Study: Bad service loses business quickly

MANILA (11/06/2003) - In a new study on the impact of a call center service on a company's revenue potential, 85 percent of the consumers surveyed worldwide said they will move to another vendor once they have a bad experience with the customer care service of their current vendors.

According to the study, conducted by call center software maker Genesys Telecommunications Laboratories Inc., consumers identify call center agents as the "face" of a company and base their purchasing and loyalty decisions largely on the quality of service they get rather than on any other company or product attribute.

Ad Nederlof, Genesys chief executive officer, in an interview with Computerworld Philippines, said the survey illustrated some of the frustrations consumers experience when dealing with poorly operated call centers.

Based on the survey, which collected 2,367 responses from consumers worldwide, consumers will tend to "repurchase" from a company more if they get good customer service rather than if they get a good product. About 89 percent of those surveyed said they will repurchase a company's products, even if these are bad, as long as they are getting good customer service. Only 78 percent of consumers said they will buy from the same vendor again even if the customer service is ineffective so long as the product is good.

If a company has bad products and an ineffective call center, it will get repurchase orders only from 32 percent of the consumers surveyed.

The same survey showed that about 80 percent of consumers believe customer service representatives play a significant role in influencing their opinion of a company. When asked about what makes consumers loyal to a company, the majority or 56 percent of the respondents said "good service" is the most important criteria, far ahead than "good product" which got a rating of 28 percent, "good price" with a rating of 7 percent, and "trusted brand" with only 3 percent.

Nederlof said many companies still fail to see the importance of good customer service. More than 85 percent of the survey respondents said they have had a negative experience with call centers. Many call center agents are also undervalued in many companies, he said.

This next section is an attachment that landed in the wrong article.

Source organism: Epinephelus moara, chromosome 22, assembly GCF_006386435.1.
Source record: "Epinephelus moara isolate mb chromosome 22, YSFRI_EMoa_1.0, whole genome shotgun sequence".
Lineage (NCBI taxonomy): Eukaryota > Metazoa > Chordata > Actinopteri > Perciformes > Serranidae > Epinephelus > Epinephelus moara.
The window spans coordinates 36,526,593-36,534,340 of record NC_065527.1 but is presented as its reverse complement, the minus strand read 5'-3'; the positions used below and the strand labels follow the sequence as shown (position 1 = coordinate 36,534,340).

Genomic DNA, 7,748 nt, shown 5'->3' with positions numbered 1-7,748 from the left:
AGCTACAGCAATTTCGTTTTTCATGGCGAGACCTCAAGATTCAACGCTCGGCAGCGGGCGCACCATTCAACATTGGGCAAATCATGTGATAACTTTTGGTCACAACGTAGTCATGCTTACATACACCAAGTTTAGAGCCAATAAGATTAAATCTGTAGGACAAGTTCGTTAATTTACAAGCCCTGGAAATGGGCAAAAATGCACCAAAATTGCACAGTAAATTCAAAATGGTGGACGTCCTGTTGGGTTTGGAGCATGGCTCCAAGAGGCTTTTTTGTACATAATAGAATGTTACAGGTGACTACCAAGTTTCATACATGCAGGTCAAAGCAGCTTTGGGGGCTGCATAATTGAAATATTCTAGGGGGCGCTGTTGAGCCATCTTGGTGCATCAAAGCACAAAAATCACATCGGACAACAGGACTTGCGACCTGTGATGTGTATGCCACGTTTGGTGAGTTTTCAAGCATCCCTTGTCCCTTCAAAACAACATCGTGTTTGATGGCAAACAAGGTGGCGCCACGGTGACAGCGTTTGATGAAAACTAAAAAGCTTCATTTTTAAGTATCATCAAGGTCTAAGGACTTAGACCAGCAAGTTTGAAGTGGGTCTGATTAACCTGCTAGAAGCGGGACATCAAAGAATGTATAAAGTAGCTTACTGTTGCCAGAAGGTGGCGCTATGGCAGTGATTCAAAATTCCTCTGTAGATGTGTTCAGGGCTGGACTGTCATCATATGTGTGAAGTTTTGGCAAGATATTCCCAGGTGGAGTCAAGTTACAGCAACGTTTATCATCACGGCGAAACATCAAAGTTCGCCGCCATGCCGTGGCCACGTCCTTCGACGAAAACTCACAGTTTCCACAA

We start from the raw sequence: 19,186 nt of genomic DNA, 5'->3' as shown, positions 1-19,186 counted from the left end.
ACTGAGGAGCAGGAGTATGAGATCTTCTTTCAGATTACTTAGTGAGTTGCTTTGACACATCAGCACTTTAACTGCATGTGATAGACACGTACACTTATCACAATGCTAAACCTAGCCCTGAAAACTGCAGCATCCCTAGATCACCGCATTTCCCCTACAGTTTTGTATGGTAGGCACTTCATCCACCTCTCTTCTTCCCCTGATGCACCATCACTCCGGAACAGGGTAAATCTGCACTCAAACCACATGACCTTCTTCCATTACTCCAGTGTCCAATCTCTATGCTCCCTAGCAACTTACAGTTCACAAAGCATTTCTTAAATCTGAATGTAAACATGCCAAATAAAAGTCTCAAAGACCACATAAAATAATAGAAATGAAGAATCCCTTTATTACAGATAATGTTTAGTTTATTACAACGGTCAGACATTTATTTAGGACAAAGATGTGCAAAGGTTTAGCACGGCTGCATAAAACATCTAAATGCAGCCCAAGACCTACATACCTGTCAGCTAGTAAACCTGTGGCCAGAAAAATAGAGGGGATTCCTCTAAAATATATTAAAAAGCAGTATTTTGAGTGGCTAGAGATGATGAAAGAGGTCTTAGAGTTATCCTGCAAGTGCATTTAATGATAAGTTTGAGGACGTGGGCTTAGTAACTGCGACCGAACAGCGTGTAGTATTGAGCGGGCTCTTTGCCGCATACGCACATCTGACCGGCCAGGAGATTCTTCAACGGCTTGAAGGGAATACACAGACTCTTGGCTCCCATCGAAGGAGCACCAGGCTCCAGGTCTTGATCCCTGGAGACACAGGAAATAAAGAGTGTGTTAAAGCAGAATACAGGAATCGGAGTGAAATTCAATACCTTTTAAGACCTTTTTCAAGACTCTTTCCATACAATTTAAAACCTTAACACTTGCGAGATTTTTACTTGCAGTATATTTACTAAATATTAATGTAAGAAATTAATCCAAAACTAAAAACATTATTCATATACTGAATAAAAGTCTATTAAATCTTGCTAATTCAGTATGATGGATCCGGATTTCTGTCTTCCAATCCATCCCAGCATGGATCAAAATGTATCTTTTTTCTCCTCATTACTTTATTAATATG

Over 51 percent of call center agents said management only pays them a visit of from zero to five hours a month.

"The importance of call center agents are undervalued in a company. The reality is that they are communication experts. They can tell the state of a company's products better than anybody else," said Nederlof.

Consumers are largely frustrated with three things when dealing with a call center service. One of these is the long waiting time, another is repeating their information every time they are passed on to another agent, and the third is the perception that there is no personalized service being given them, said Nederlof.

Based on the Genesys survey, 72 percent of consumers have entered their account numbers into their phones and then were asked to repeat it.

"This survey should be seen as a call for action for businesses," Nederlof said.

Local office Nederlof was in the country last week to meet local clients and visit Genesys' new local office, which opened last month. The new office is part of the company's expansion into the Asian region.

Genesys is very keen on growing the firm's business in the Philippines and aligning its efforts with the country's bid to become a leading provider of outsourced call center services. The local market is very small, Nederlof said, with only a few large businesses set up here, but the real opportunity is in the outsourcing market, where the Philippines is already a top contender.

Some of the positive things going for the Philippines in its call center outsourcing bid, according to the Genesys CEO, are its education system, the English proficiency of local workers, competitive rates, and the general customer-oriented culture of Filipinos.

But if there is one factor dragging the country down, it is political instability, which is perceived abroad to be much worse than it really is, said Nederlof. The government, he believes, should play a more active role in promoting the country outside and attracting more call center players.

He added that the government should bring more business here rather than letting its people deal with businesses outside the country. The Philippines can provide more than just call centers, other work can also be outsourced in the country, he said.

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